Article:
Wander through the legacy of Europe’s largest Jewish community exploring the sites preserved through pride and solidarity in pursuit of religious freedom
Jewish Ghetto, Fontana delle Tartarughe, Portico of Octavia, Teatro Marcello, Great Synagogue of Rome, Isola Tiberina and Ponte dei Quattro Capi, neighborhood of Trastevere, Santa Maria della Trastevere
€200 (For a group of 1-5 people)
€20 each additional person
Includes a 25% Discount: Find Out Why Here!
9:00 am to 5:00 pm
Directly off the eastern banks of the Tiber River, in an area notorious for its consistent floods, a society forced together by religious and cultural deduction created what would become the largest community of Jewish inhabitants across Europe. Ordered by the Papal bull, Cum nimis absurdum of 1555, Roman Jews were required to limit all of their commerce and inhabitation into a 7-acre space known today as the “Jewish Ghetto”. Segregated from the turbulent Christian society of the era, the construction of a wall, with only three entrance gates was welcomed by the Jews as a promise of safety from violence and mobs. Unable to leave the borders, this small neighborhood thrived through poverty, disease and repression. While these stipulations do give rise to anti-Sematic sentiments, those who has studied the area come to find a community who has preserved the fundamental cultural characteristic that make the Roman Jewish society admirable. Starting from beneath the bell tower at Largo Argentina, this tour will take you through the winding cobblestoned streets of the ghetto where Rome’s modern Jewish community still flourishes and into the medieval passages of the Trastevere neighborhood. Your first stop will bring you to the waters of the Fontana della Tartarughe (Turtle Fountain) a small but impressive fountain erected by Renaissance architect, Giacomo della Porta in the small Piazza Mattei. Then you will move through the absolute heart of the ghetto where bakeries still offer their kosher goods and historic merchants still offer their services. With visits to the Portico di Octavia and the Teatro Marcello, two ancient symbols decaying in the heart of the ghetto, an understanding of the evolution of this neighborhood will be explored. From these two ancient monuments you will visit the Great Synagogue of Rome, standing with pride at the banks of the Tiber River. The distinct architecture of the Synagogue stands out in a city known for its eclectic architecture. Then you will move across the oldest bridge standing in Rome today, the Ponte dei Quattro Capi, spanning the waters of the Tiber River and leading to the Isola Tiberina (Tiber Island) a known haven for those suffering from sickness and poverty. With these sanctimonious associations as far back as the 2nd century BCE, the Isola Tiberina Island suggests an often mysterious but continuously engaging history. From here you will wander into Rome’s most eclectic and medieval portion of the city, Trastevere. The beauty of Trastevere, a neighborhood that has retained its medieval foundations with its small narrow streets, brick and stone buildings, will greet you as you cross over onto the west side of the Tiber River. Here you will learn about the rich and complex history of the area- from early Rome’s notorious rivals, the Etruscans through the Middle Ages when the area was occupied predominantly by Easterners- particularly those from Jerusalem and Syria. After navigating the streets of Trastevere, (once rumored to be purposely difficult to navigate in order to flee authorities) you will end your tour at one of the oldest church in Rome- the Basilica of Santa Maria della Trastevere where under her arched portico the often painful to hear but rewarding history of the Roman Jews will give a rich tribute to their plight.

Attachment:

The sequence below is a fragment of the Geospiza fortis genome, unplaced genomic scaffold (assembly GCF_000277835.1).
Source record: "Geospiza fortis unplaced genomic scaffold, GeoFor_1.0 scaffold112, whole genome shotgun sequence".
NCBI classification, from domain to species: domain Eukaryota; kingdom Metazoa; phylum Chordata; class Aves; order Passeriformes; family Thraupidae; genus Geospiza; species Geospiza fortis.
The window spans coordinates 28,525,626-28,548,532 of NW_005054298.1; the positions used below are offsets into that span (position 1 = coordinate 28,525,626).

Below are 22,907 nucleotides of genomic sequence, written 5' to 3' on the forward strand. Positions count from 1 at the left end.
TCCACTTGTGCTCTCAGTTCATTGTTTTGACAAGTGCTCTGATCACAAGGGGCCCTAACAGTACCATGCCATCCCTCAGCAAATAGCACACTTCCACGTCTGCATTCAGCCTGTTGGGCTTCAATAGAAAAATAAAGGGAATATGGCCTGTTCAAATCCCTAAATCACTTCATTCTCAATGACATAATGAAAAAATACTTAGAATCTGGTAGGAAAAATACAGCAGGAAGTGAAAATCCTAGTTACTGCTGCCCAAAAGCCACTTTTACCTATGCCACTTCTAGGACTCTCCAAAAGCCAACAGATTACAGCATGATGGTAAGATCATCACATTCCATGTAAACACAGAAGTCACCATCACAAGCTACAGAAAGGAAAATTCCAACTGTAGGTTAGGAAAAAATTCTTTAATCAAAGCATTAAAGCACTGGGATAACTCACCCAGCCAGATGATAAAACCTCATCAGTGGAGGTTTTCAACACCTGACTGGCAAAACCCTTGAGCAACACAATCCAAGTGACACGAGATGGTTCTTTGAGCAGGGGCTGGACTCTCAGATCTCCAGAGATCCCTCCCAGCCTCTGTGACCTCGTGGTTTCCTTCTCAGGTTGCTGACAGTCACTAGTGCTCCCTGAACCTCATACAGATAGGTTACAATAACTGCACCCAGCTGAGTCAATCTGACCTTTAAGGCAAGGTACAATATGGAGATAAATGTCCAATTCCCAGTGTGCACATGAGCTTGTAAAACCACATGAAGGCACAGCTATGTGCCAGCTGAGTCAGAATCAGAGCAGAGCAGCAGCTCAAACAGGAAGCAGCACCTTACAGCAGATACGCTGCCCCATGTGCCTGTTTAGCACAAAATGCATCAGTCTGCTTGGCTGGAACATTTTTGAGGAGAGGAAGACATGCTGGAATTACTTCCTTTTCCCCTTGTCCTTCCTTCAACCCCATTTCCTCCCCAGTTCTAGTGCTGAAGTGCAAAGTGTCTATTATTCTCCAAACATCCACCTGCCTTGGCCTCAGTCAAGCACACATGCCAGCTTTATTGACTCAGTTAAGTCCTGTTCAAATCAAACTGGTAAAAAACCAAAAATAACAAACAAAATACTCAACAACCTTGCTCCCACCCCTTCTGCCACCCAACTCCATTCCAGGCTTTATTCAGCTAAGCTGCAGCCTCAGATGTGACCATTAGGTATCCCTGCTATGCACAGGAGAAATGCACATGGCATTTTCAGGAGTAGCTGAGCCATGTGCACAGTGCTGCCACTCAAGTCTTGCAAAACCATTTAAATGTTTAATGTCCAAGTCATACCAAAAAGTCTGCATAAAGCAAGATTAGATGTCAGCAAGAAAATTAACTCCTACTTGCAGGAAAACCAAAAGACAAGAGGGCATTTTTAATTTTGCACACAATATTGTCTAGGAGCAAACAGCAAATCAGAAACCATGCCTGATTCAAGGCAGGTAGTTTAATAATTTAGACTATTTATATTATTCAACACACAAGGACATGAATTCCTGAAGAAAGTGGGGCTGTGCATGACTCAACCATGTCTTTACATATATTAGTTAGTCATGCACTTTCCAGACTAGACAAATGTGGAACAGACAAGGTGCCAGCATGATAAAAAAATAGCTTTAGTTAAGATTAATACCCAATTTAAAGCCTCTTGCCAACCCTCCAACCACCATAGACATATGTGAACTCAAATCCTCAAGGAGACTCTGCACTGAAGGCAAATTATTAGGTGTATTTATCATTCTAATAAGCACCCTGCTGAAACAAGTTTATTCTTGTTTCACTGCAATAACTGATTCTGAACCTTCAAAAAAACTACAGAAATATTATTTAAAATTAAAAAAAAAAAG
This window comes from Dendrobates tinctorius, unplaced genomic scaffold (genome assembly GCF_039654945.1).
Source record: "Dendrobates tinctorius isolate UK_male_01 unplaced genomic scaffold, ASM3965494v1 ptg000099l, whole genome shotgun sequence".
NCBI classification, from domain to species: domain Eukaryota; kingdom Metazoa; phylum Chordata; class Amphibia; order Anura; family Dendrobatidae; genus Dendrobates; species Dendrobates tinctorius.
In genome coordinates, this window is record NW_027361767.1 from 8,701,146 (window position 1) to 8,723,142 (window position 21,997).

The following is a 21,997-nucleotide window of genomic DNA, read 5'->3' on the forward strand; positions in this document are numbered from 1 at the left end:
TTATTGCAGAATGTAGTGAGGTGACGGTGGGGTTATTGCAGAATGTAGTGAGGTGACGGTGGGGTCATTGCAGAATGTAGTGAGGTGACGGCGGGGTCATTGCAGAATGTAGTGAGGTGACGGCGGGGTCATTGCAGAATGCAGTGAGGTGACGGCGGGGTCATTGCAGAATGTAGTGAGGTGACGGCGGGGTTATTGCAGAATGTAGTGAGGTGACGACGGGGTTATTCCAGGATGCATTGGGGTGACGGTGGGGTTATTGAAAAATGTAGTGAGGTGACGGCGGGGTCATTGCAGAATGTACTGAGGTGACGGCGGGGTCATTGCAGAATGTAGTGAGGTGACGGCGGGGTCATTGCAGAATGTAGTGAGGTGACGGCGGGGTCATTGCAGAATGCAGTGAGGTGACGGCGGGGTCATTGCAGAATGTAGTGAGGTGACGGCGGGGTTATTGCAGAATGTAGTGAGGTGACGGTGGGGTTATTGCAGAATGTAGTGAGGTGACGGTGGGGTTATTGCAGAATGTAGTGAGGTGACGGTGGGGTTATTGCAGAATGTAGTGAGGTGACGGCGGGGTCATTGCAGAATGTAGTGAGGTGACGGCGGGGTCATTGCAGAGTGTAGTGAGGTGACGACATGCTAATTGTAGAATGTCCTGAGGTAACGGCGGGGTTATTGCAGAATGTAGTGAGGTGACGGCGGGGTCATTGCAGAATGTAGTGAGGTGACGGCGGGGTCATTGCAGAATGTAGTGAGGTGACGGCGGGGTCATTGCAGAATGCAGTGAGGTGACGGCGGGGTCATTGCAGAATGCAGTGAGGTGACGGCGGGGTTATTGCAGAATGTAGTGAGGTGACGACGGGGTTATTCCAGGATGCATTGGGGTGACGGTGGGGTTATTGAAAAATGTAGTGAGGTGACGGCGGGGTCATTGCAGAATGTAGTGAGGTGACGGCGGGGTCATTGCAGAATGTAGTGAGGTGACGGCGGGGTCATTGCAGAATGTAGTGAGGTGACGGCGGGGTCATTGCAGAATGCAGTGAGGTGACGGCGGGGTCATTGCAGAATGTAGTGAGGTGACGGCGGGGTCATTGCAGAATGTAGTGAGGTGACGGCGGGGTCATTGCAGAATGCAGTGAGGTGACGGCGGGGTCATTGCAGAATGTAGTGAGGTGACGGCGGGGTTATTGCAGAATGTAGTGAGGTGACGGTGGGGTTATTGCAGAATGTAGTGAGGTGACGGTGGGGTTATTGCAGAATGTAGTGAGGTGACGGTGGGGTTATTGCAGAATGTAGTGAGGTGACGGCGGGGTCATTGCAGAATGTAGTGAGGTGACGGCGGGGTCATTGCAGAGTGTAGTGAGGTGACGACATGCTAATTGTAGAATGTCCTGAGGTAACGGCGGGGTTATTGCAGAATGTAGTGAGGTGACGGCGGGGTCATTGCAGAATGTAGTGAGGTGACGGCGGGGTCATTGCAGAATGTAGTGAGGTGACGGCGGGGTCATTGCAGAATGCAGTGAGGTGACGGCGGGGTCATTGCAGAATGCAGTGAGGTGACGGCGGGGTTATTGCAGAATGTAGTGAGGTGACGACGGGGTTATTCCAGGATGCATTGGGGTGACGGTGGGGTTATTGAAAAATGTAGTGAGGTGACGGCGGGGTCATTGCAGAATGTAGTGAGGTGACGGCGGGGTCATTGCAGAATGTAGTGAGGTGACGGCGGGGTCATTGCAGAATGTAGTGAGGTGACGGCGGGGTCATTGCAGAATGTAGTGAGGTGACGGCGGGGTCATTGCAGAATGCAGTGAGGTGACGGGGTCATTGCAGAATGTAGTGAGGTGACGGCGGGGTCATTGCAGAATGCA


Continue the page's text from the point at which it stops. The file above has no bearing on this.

Additional Information and Booking:
Your guide is happy to meet you in the lobby of your hotel to begin this tour (if located in city center).
RomAmor Tours will make all necessary reservations on your behalf when you confirm your tour with us.
Please wear comfortable shoes as this walk covers areas of uneven cobblestone and bring a water bottle during the summer months.
Photography is allowed throughout all areas of this tour.
If you have questions regarding this tour, please inquire.